An enemy agent I’d seen in Kabul months before was behind the bar. He nodded at me, not bothering to keep up pretenses. I said, “This your night off?” He poured me a double and then showed me the little vial of poison.
“Fifty-fifty,” he said.
Too late to back out now. I downed the drink and closed my eyes, then opened them. The agent watched me, like not even he was sure what was going to happen. Then he laughed. “Get up there,” he said. R was already banging away on the drums. I grabbed a guitar, and wondered whether we had a bassist, whether our band had a name.
I knew only three chords. The kids were screaming for blood.
I remember how the American used to come around the house when I was nine or ten, blending in with my parents’ friends. He drank beer in the kitchen, talking loudly about whatever game was on television. He always had a different job: construction, deep-river salvage, accounting.
I was drawing a lot of castles then. The American told me about the portcullis, the murder hole, and the oubliette. He knew so much! Sometimes he’d be up later than my parents, and sometimes he’d have a girl with him. I saw them on the patio out back one night, sitting together on one chair. He whispered something into her ear, and she laughed.
Once he took me with him in his pickup to get a pizza. He said, “Your mom was the coolest, back in the day. We’d drive around in that little car of hers, with the top down. What a lady.”
I didn’t know what to say, so I told the American that I liked his Superman T-shirt.
“It’s yours,” he said, and he took it off right there, craning out of it while he drove first with one hand, then with the other, blind for a moment. The shirt was huge and full of holes. It smelled terrible. But I’d said I liked it, so I had to put it on.
Another time, I came home from school to find the American at the house. No one else was there. “Let’s walk,” he said. We walked around the neighborhood. I saw friends in their backyards, and I hoped they didn’t see me.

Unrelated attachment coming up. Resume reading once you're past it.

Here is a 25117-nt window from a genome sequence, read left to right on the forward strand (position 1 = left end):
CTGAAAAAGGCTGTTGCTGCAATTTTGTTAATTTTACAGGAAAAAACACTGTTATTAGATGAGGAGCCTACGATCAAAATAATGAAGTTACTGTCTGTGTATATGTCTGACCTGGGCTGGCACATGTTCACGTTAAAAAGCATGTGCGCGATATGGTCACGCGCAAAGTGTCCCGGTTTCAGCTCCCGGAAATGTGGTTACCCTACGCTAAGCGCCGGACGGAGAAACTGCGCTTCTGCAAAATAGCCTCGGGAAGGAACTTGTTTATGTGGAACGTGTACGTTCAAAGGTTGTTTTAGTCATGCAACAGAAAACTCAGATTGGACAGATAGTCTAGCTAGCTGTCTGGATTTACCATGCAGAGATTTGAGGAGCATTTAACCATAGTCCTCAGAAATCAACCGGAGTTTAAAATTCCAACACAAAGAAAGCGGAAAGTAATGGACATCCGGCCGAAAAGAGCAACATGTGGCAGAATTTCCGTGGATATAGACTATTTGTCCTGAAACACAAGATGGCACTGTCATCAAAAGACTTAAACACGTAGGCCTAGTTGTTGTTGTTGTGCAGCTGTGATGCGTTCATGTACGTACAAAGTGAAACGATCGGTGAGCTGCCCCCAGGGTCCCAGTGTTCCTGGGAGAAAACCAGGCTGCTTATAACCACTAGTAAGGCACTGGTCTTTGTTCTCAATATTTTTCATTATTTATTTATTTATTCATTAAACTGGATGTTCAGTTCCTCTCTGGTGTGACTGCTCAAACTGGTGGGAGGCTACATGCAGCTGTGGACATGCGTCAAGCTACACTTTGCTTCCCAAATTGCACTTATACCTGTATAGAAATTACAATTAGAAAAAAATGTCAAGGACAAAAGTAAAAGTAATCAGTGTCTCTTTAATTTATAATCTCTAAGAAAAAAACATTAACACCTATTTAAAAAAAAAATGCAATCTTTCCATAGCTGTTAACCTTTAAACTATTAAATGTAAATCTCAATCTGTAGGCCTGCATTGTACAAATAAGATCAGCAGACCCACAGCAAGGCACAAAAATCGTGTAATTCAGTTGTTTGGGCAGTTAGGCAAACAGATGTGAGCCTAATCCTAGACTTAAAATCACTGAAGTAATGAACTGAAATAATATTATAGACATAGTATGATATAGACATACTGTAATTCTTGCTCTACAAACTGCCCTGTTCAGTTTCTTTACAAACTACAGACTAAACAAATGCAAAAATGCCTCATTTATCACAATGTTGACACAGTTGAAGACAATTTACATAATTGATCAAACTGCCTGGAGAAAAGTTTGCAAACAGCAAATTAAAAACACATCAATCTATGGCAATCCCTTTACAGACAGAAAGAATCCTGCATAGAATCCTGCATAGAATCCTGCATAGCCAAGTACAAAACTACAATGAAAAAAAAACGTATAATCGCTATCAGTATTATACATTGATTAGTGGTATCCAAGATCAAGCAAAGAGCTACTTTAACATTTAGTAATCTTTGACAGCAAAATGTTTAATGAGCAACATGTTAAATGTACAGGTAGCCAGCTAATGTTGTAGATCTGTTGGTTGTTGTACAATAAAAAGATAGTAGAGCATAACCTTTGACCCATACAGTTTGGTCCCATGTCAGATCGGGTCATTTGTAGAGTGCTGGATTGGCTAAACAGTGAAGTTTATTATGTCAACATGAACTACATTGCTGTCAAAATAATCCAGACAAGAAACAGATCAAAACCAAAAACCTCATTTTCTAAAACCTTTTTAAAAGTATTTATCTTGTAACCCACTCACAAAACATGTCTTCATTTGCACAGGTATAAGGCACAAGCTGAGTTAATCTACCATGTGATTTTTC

“I could use someone like you on my team,” the American said. “I’ve got plans, big plans. There’s a place for you, if you want in.”
I didn’t know how to refuse him. It was just like the T-shirt. I told him that I wanted in.
I went to meetings in the basement of the public library. Coffee-maker, a few people wearing ties, a few drifters. Maps on the walls, stacks of documents on a fold-out table. The American came sometimes, but usually he was too busy, and the woman I’d seen with him on the patio ran the meetings in his absence. We discussed pressure points, electrical systems, the benefits of meditation, propaganda, small island nations, archaic card games, chemistry, seduction, protection rackets, 1960s French cinema, firearms. I was always behind, and I had to pretend like I understood what the group was talking about. When I approached one of the other members of the group, the older brother of a friend, and asked him if he could help get me up to speed, he looked at me like I was an insect.
Eventually I stopped going to the meetings. I pursued other interests. For a while I played the recorder at historical reenactments. I went hiking and got lost on purpose, to practice my orienteering. The American stopped coming around, but as the years passed, I saw signs of his work everywhere. Few would have recognized his hand, but for me there was no mistaking it. It was there in the weather reports, in the stock numbers, in the comics. He sometimes appeared in newspaper photographs of politicians and business leaders, always at the edge of the frame.
Finally the other side reached out. Coded messages in snack boxes, windblown pamphlets on the sidewalk, smoke signals on the horizon: the usual recruitment tools. My training began in earnest. They knew from the start about my association with the American. I told them everything I could remember from those meetings in the library basement, but they either nodded like they already knew all that or told me that I’d probably been fed lies. That the American had foreseen even this moment.
Now we trace his movements by satellite, and by the subtle seismic activity he leaves in his wake. Sometimes it feels like we’re making progress. Usually it feels like we’re just the clueless guests at his birthday, the ones who weren’t told it was a costume party.
The Superman T-shirt is still in my top dresser drawer. I haven’t worn it since the day the American gave it to me, but I can’t get rid of it either. Its smell grows more sour every year.